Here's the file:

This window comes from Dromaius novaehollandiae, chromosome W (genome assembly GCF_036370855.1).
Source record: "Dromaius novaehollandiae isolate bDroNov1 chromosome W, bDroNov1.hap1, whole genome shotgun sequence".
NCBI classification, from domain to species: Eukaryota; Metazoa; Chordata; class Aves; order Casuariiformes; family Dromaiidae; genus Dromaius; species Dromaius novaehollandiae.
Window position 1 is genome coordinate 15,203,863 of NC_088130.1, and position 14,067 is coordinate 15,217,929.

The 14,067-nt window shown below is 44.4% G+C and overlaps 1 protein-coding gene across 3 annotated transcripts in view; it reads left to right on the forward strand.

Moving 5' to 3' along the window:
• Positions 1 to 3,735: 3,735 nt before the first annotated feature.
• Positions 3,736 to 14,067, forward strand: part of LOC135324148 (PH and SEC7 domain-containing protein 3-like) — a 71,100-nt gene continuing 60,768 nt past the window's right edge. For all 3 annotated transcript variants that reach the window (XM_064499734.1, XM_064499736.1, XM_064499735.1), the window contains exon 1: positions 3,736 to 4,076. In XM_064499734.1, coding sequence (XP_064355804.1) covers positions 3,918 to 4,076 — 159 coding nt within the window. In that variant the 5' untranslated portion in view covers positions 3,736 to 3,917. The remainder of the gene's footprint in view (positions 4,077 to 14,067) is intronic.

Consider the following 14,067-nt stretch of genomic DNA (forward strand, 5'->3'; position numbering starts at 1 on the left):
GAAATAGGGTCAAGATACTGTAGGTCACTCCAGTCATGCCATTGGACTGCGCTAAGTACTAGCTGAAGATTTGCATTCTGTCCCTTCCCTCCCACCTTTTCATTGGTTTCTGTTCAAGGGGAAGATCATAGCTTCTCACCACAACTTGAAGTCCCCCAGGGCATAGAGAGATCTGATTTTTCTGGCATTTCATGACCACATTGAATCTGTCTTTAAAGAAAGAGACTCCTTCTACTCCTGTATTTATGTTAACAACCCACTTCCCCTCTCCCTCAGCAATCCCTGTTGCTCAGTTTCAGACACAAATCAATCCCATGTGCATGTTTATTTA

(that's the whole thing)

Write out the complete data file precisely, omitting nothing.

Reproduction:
This window comes from Dromaius novaehollandiae, chromosome W (genome assembly GCF_036370855.1).
Source record: "Dromaius novaehollandiae isolate bDroNov1 chromosome W, bDroNov1.hap1, whole genome shotgun sequence".
NCBI classification, from domain to species: Eukaryota; Metazoa; Chordata; class Aves; order Casuariiformes; family Dromaiidae; genus Dromaius; species Dromaius novaehollandiae.
Window position 1 is genome coordinate 15,203,863 of NC_088130.1, and position 14,067 is coordinate 15,217,929.

The 14,067-nt window shown below is 44.4% G+C and overlaps 1 protein-coding gene across 3 annotated transcripts in view; it reads left to right on the forward strand.

Moving 5' to 3' along the window:
• Positions 1 to 3,735: 3,735 nt before the first annotated feature.
• Positions 3,736 to 14,067, forward strand: part of LOC135324148 (PH and SEC7 domain-containing protein 3-like) — a 71,100-nt gene continuing 60,768 nt past the window's right edge. For all 3 annotated transcript variants that reach the window (XM_064499734.1, XM_064499736.1, XM_064499735.1), the window contains exon 1: positions 3,736 to 4,076. In XM_064499734.1, coding sequence (XP_064355804.1) covers positions 3,918 to 4,076 — 159 coding nt within the window. In that variant the 5' untranslated portion in view covers positions 3,736 to 3,917. The remainder of the gene's footprint in view (positions 4,077 to 14,067) is intronic.

Consider the following 14,067-nt stretch of genomic DNA (forward strand, 5'->3'; position numbering starts at 1 on the left):
GAAATAGGGTCAAGATACTGTAGGTCACTCCAGTCATGCCATTGGACTGCGCTAAGTACTAGCTGAAGATTTGCATTCTGTCCCTTCCCTCCCACCTTTTCATTGGTTTCTGTTCAAGGGGAAGATCATAGCTTCTCACCACAACTTGAAGTCCCCCAGGGCATAGAGAGATCTGATTTTTCTGGCATTTCATGACCACATTGAATCTGTCTTTAAAGAAAGAGACTCCTTCTACTCCTGTATTTATGTTAACAACCCACTTCCCCTCTCCCTCAGCAATCCCTGTTGCTCAGTTTCAGACACAAATCAATCCCATGTGCATGTTTATTTA